When the regulator refused, saying such an inquiry was not within its mandate, PIAC insisted that it was, and the federal government eventually ordered the CRTC to hold an inquiry. It is due to wrap up in February.

“Our role is to say, when consumers are having a problem that is actually affecting their bottom line in a big way… ‘As a regulator, you have to deal with it,'” Lawford said.

The group recently wrote a letter to Heritage Minister Pablo Rodriguez and Innovation, Science and Economic Development Minister Navdeep Bains urging them to contact the CRTC to help resolve the payment issues for groups like PIAC.

“We believe in your commitment to ensuring the CRTC carries out its public interest mandate and we request your assistance with this matter on an urgent basis,” wrote Harry Gow, chair of PIAC’s board of directors.

PIAC wrote a similar letter to government last year, which Lawford says prompted the regulator to order overdue costs be paid. But the delays are now worse, he says.

Go Public asked the federal government for its response to PIAC’s letter.

In an email, Dani Keenan, press secretary for Bains, said “officials are reaching out for a status update” and “will continue to monitor this situation closely.”

Hard time for consumer organizations

PIAC’s financial struggle is a reflection on the state of consumer advocacy in Canada, Lawford says.

“Broad-based consumer groups are now reduced to either being run by volunteers with only one paid staff,” he said, “or they are specialists like we are, who find a very small niche because that’s the only way to stay solvent.”

And even that “niche” approach may not save PIAC.

“It’s important to have somebody to just stick up their finger in a [telecom] hearing and say, ‘Excuse me, consumers think this.’ And that’s what we do,” Lawford said. “It’s just sad to see it go.”

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The 3 Best Canadian Tech Stocks I Would Buy With $3,000 for 2021

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The majority of the Canadian tech stocks went through the roof in 2020 and delivered outsized returns. However, tech stocks witnessed sharp selling in the past 10 days, reflecting valuation concerns and expected normalization in demand. 

As these high-growth tech stocks shed some of their gains, I believe it’s time to accumulate them at current price levels to outperform the broader markets by a significant margin in 2021. Let’s dive into three tech stocks that have witnessed a pullback and are looking attractive bets.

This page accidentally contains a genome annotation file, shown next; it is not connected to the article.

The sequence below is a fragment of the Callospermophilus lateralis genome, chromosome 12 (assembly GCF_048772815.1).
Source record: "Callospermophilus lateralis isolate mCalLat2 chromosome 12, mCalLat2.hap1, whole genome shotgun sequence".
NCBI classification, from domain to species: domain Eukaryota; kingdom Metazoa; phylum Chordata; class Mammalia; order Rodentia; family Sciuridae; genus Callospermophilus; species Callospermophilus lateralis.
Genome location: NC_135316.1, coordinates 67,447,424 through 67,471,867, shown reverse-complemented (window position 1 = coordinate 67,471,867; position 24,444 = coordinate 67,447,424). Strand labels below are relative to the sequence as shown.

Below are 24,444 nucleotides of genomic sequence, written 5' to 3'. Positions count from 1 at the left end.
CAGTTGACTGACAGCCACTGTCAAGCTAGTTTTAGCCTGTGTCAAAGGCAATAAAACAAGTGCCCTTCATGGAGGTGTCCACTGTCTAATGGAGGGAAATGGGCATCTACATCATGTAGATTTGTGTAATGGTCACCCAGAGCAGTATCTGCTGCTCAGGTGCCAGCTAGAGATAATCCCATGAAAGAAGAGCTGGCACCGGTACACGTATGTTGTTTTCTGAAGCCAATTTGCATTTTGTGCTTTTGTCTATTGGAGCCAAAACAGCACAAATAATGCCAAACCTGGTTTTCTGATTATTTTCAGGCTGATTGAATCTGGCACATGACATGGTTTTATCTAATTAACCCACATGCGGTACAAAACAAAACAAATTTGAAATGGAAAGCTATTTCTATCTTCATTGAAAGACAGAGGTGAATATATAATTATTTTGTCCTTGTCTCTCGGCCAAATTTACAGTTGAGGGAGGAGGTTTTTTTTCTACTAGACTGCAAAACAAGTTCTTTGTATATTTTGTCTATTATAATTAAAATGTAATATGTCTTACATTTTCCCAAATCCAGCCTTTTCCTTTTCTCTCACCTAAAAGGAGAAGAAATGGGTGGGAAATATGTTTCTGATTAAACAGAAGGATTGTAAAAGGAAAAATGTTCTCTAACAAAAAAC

Lightspeed POS

Lightspeed POS (TSX:LSPD)(NYSE:LSPD) stock witnessed strong selling and is down about 33% in the last 10 days. I believe the selloff in Lightspeed presents an excellent opportunity for investors to invest in a high-growth and fundamentally strong company. 

Lightspeed witnessed an acceleration in demand for its digital products and services amid the pandemic. However, with the easing of lockdown measures and economic reopening, the demand for its products and services could normalize. Further, it faces tough year-over-year comparisons. 

Despite the normalization in demand, I believe the ongoing shift toward the omnichannel payment platform could continue to drive Lightspeed’s revenues and customer base. Besides, its accretive acquisitions, growing scale, and geographic expansion are likely to accelerate its growth and support the uptrend in its stock. Lightspeed stock is also expected to benefit from its growing average revenue per user, innovation, and up-selling initiatives.     

Shopify 

Like Lightspeed, Shopify (TSX:SHOP)(NYSE:SHOP) stock has also witnessed increased selling and has corrected by about 22% in the past 10 days. Notably, during the most recent quarter, Shopify said that it expects the vaccination and reopening of the economy to drive some of the consumer spending back to offline retail and services. Further, Shopify expects the pace of shift toward the e-commerce platform to return to the normal levels in 2021, which accelerated in 2020.

Despite the normalization in the pace of growth, a strong secular shift towards online commerce could continue to bring ample growth opportunities for Shopify, and the recent correction in its stock can be seen as a good buying opportunity. 

Shopify’s initiatives to ramp up its fulfillment network, international expansion and growing adoption of its payment platform are likely to drive strong growth in revenues and GMVs. Moreover, its strong new sales and marketing channels bode well for future growth. I remain upbeat on Shopify’s growth prospects and expect the company to continue to multiply investors’ wealth with each passing year. 

Docebo 

Docebo (TSX:DCBO)(NASDAQ:DCBO) stock is down about 21% in the last 10 days despite sustained momentum in its base business. The enterprise learning platform provider’s key performance metrics remain strong, implying that investors should capitalize on its low stock price and start accumulating its stock at the current levels. 

Docebo’s annual recurring revenue or ARR (a measure of future revenues) continues to grow at a brisk pace. Its ARR is expected to mark 55-57% growth in Q4. Meanwhile, its top line could increase by 48-52% during the same period. The company’s average contract value is growing at a healthy rate and is likely to increase by 22-24% during Q4.